Atlanta’s World of Coca-Cola offers a 4-D theater, contains a vault with Coke’s secret formula, and visitors can taste more than 100 products. That’s all fine and good, but Ruth and I are always looking for unheralded attractions. That’s why we focused on the Center for Puppetry Arts the last time we were there. This time we found and explored the Robert C. Williams Museum of Papermaking, which maybe should have been name after Dard Hunter, who is pictured below.
Part of the Georgia Institute of Technology, the Robert C. Williams Museum of Papermaking is in the Renewable Bioproducts Institute building at 500 10th Street near downtown. It’s free, and I went inside to get a guest paper to put on my dashboard so I could park free too. If you park on the same lot without it, you risk being towed. Anna, the new Education Co-ordinator, showed Ruth and me around this 4 part facility.
Part one was the Robert C. Williams museum. Williams is a graduate of the Institute of Paper Chemistry and a career papermaker. However, it would not be here if it weren’t for historian Dard Hunter. Hunter became fascinated by European paper making in London and devoted the rest of his life to collecting and writing books about paper, owning paper mills, and traveling around the world amassing artifacts related to paper making. His books are in an on-site library and his artifacts are seen in the museum where I learned a lot about paper.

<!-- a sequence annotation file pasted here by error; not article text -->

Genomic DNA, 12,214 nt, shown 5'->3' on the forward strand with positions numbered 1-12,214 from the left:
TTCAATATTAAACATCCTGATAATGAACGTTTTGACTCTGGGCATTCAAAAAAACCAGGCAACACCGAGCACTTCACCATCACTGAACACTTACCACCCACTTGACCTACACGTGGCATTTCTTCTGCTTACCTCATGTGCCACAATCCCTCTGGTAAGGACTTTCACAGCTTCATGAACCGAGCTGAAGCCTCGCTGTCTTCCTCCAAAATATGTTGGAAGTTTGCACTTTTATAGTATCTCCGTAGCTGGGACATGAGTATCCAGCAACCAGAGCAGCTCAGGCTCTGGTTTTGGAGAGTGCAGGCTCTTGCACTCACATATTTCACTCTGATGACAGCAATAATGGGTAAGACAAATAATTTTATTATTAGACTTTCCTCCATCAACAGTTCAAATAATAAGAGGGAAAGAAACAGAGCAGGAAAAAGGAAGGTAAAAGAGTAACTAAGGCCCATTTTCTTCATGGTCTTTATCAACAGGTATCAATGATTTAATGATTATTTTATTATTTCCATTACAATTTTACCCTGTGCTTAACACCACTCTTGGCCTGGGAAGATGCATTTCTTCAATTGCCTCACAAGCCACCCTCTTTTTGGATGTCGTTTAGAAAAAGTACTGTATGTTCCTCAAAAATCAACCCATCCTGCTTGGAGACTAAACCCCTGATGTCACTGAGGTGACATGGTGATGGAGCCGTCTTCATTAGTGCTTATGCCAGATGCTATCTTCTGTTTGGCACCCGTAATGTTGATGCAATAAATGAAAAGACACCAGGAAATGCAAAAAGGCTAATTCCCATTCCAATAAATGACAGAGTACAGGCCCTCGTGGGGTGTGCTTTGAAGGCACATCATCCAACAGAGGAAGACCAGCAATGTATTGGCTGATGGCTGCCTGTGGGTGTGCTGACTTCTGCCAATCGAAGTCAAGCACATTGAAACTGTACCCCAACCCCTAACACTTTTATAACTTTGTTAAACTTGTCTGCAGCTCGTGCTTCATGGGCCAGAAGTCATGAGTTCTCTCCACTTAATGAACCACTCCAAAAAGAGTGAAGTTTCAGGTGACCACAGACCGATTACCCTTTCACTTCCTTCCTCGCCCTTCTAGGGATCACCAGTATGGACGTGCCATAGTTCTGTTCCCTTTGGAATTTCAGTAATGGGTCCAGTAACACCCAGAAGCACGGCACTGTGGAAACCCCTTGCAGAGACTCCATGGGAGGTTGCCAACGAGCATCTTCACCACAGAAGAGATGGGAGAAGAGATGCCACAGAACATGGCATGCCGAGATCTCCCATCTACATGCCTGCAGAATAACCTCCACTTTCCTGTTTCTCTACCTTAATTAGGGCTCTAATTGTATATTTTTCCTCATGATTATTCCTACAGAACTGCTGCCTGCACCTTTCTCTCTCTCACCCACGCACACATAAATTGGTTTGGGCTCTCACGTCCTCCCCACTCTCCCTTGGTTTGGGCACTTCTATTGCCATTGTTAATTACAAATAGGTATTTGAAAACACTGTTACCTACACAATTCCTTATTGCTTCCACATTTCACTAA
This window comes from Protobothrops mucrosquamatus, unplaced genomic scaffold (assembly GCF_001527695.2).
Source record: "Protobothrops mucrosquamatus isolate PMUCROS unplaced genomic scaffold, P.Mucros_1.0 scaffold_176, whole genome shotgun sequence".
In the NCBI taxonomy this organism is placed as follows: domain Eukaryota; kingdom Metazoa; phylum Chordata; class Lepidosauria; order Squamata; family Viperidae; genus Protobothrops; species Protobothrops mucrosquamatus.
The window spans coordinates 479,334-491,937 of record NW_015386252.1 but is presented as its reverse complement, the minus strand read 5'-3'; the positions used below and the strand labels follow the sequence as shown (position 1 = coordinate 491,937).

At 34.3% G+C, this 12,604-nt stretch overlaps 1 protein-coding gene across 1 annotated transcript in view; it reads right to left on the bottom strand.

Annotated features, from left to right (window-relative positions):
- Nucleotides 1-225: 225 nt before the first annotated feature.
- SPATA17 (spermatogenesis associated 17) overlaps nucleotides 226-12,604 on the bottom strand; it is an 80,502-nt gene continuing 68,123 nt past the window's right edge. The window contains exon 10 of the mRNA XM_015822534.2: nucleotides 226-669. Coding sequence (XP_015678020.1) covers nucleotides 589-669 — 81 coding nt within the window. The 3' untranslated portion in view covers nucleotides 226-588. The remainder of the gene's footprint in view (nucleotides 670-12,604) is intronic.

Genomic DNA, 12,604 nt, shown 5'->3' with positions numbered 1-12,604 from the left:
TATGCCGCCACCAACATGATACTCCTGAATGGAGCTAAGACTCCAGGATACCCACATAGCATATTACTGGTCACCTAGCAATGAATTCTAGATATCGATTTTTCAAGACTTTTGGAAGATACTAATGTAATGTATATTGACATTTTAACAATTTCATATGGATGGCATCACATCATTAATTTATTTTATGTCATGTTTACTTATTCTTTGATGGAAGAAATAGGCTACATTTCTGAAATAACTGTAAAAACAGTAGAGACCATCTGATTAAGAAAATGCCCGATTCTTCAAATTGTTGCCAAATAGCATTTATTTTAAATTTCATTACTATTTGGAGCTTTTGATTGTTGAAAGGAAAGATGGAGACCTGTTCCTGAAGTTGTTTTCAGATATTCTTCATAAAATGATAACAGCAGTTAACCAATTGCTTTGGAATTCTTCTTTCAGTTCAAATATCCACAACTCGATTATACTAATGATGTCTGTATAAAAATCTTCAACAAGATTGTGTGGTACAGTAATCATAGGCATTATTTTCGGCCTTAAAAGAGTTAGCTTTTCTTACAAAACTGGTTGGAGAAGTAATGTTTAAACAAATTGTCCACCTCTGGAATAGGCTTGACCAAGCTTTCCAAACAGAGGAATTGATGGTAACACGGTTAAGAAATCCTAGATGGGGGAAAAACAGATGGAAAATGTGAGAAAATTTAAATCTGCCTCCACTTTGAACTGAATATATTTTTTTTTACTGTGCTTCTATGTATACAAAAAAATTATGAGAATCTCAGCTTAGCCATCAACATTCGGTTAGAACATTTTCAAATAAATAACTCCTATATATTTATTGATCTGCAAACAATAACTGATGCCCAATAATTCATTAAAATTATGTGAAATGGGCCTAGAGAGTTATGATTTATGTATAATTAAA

Papyrus was, of course, one of the 1st writing materials, but the Egyptians also used papyrus in making boats, wrapping food, and more. Tapa is beaten bark paper used by Pacific islanders to make regular clothing, ceremonial costumes, and more. The Japanese created handmade paper from plant fibers initially to keep official records and documents. It took 500 years for paper making to arrive in Europe because it came via Muslim culture and was, at first, rejected by the Christian world. It took the invention of the printing press in the 15th century to change attitudes even though the Italians had a mill by 1270 that supplied the rest of Europe with paper. Block printing began in China 200 years before Jesus Christ was born, but the clever Chinese didn’t just use paper for writing surfaces. They also made lanterns, umbrellas, fans, and money from paper. Any plant fiber, even straw, can be used to make paper. Perhaps that’s why so many cultures, even Tibetans, learned to make it.
Part 3 of this facility was temporary exhibits showing what current artists are doing with paper. Venezuelan artist Lucha Rodríguez’s “Bursting” (seen just above) was on display when we were there. Lucha has a fine arts degree in printmaking from a Georgia college, and is a serious paper artist. While viewing it, I was reminded of the paper quilts Ruth & I saw in Golden, CO earlier this year.
The 4th part was the George W. Mead Paper Education Center. Ruth spent most of her time here because it was so child-centered and eager to educate about paper. If you think that its fading in use in the cell phone age, just think about cardboard makers trying to keep up with the demands of cultures ordering so much on the internet. There are special workshops here designed for families, and 3 films could be viewed. When I came in, Ruth was watching one about recycling narrated by a young student. From it I learned that recycled printed paper has to be de-inked.